Brighton chief executive Paul Barber says the impact of not having fans at the Amex for the last year has cost the club £25m in revenue.
It is exactly 12 months since the last top-flight game was played in front of a full stadium, with clubs across the pyramid counting the significant financial damage of playing in empty stadiums during lockdown.
Barber said Brighton are considering ways to generate money, including hosting events at the Amex in the summer, but for now remain "grateful" they have been able to keep playing football during lockdown.
"It's probably cost us in excess of £25m to be without fans for the year," Barber told Sky Sports News.
"It's been a tough year, but it has been for everybody. We've been grateful, however, that we've been able to carry on playing. We completed last season and hope to complete this one too.
"Hopefully we've now got a little bit of light at the end of the tunnel and hopefully fans will come back to watch matches again in good numbers as soon as we can."
Brighton have not cut any jobs during the pandemic, and while Barber says that remains their plan, he added it could be important to find new ways to create revenue for when games aren't being played.
"One of the challenges that we have in football is that stadiums like this are only used 20 or 25 times a year," he said.
"The balance is always protecting the quality of this playing surface. I think our ground staff would rather we didn't play football on it sometimes, it's that precious!
"Getting the balance between having time to care for the pitch and maintain the pitch during that summer period - but also bringing in events that can actually generate income, that can offset some of the losses - is always going to be something that we have to battle with, and a balance that we have to strike."
Brighton are right in a relegation scrap, currently in 16th but level on points with Fulham who are in the drop zone. Barber says he is not planning for life in the Championship but has backed the club to bounce back from the double hit of the pandemic and relegation if it were to happen.
"If the worst was to happen, we're a resilient club," he said. "We're a well-organised club, we've got good people, we've got a great owner who's supported us for long periods outside the Premier League.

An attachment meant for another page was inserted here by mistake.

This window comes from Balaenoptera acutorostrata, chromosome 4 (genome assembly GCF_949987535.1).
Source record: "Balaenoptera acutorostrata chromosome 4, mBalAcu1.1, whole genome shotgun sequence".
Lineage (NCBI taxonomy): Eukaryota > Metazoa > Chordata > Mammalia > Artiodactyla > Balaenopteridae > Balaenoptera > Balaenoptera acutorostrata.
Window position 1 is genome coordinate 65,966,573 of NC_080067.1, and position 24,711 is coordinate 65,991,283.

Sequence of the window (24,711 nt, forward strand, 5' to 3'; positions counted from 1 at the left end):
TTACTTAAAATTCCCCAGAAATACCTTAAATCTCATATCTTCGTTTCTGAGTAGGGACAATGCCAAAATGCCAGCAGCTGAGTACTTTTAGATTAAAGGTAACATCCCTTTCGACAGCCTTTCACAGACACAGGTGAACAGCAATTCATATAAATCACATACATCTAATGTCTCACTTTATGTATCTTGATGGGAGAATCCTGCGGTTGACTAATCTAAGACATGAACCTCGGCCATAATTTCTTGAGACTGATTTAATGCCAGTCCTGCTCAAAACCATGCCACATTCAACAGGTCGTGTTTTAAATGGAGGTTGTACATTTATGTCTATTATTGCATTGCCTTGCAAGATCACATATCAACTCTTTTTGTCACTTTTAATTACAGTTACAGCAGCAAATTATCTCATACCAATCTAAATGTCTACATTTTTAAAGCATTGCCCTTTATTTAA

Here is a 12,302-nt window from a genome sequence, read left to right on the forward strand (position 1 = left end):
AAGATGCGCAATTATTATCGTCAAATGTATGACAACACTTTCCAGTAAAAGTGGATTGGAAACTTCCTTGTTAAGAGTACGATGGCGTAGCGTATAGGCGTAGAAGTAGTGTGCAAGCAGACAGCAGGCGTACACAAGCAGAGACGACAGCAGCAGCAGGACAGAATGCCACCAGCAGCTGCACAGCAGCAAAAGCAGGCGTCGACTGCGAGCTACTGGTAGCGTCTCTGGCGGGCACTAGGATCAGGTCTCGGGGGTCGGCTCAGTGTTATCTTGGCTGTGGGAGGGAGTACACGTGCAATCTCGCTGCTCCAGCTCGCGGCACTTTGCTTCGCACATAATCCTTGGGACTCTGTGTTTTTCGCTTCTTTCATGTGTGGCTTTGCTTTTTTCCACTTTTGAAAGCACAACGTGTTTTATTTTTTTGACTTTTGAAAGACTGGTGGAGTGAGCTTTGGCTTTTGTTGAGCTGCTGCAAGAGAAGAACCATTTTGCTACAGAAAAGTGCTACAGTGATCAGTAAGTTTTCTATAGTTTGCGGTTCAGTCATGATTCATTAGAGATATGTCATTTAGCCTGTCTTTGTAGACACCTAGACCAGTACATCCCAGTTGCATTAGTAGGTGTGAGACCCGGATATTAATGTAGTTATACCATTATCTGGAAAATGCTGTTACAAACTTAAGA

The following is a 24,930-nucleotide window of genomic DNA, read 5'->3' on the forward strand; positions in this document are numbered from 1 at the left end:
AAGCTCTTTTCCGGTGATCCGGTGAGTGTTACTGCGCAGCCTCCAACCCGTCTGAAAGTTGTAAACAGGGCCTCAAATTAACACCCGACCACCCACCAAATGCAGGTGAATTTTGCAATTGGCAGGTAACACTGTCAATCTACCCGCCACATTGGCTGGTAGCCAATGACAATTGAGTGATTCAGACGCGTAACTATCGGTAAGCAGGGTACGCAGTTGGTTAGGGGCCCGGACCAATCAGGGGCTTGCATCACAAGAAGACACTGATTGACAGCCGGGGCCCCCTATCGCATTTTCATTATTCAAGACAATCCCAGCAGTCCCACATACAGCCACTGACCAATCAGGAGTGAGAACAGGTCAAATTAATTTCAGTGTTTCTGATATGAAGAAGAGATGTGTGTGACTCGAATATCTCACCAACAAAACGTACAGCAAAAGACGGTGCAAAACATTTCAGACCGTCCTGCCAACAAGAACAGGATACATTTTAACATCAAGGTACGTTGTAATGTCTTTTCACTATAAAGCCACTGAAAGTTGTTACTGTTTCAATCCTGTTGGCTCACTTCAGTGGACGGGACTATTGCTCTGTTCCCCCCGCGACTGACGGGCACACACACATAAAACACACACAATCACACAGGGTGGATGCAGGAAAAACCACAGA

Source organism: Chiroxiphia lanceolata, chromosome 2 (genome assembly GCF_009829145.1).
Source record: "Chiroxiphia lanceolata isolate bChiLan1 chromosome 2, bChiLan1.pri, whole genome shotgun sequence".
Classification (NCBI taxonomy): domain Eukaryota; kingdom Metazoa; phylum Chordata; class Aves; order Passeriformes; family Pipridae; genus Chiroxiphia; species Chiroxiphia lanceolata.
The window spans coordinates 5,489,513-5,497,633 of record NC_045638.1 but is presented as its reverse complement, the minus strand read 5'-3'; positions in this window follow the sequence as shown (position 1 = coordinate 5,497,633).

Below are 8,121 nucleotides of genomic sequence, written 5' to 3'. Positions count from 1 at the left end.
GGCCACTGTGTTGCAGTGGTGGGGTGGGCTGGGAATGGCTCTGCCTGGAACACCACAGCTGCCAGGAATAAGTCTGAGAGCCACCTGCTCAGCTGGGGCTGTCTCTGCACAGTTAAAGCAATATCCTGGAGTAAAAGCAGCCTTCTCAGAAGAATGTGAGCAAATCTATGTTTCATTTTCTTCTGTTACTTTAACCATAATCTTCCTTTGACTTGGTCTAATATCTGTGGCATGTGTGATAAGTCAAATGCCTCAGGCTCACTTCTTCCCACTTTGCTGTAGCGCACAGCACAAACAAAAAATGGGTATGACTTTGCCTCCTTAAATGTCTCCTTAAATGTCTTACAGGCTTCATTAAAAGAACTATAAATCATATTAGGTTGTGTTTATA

"So if the worst were to happen we would work as hard as we possibly could to bounce back, but at the moment there's a lot of points to play for and we're very confident about doing the job that we've done for the last three seasons and hopefully now this fourth season as well.
"We've got a head coach that has transformed the playing style here. We've got great staff working with him, we've got a great infrastructure and we've got to remain calm and focused on doing what we can do."
Asked if the pandemic will have a lasting impact on the transfer market, Barber said: "The best athletes in the world would always be commanding the best salaries, and the biggest clubs and the best clubs will always be looking for the best athletes.
"There's going to be potentially some adjustment, but there will always be that demand for the best players. I doubt that's ever going to change."
He says the day fans are allowed back into a full stadium will be an "emotional" moment for the crowd as well as those who work for the football clubs.
"There now is a significant pent-up demand for fans that want to come back and see live sport again, particularly now that the vaccinations are working their way through to the younger population as well as the older population," he said.
"People now are keen to return to a relatively normal way of life as quickly as they can, and in this country, sport - and in particular football at the top level - is a very big part of people's lives.
"To see the vibrancy of 30,000 people back here; the colours, the visiting supporters, the noise, the atmosphere, the smells - all the things that we love about our national sport - I think it will be an emotional occasion not just for staff at football clubs, but for many fans as well."
Brighton have banned a season ticket holder for two seasons for posting an offensive tweet aimed at another club.
The Premier League club have taken action after an "offensive and inappropriate social media post" was highlighted by Brighton fans and other supporters.
Chief executive and deputy chairman Paul Barber said: "We have made clear our zero-tolerance policy many times over, and there is no excuse for abusive and offensive comments being posted online.
"We expect all our supporters to adhere to some basic levels of respect, as the vast majority do, but those who choose not to will be faced with sanctions such as these, and, where appropriate, criminal charges and prosecution.
"In this instance, we thank those of our supporters who highlighted the posting to the club.
"As a result, the individual concerned has had their season ticket cancelled and a two-year ban imposed.
"We have stopped short of naming the individual or highlighting the post and we would request others to do the same as we do not wish to further highlight the behaviour or cause additional offence."
The Football Association has called on social media platforms to introduce identification in a bid to deter online hate.
The FA says it is putting more pressure on companies, including Twitter and Instagram, to do more to combat abuse.
"I do think there should be some way in which users are identified," Mark Bullingham, the FA's chief executive, told Sky Sports News.
"At the moment, they are able to completely avoid any personal responsibility and we think that they have to face up for what they're doing, in a small number of cases, on social media."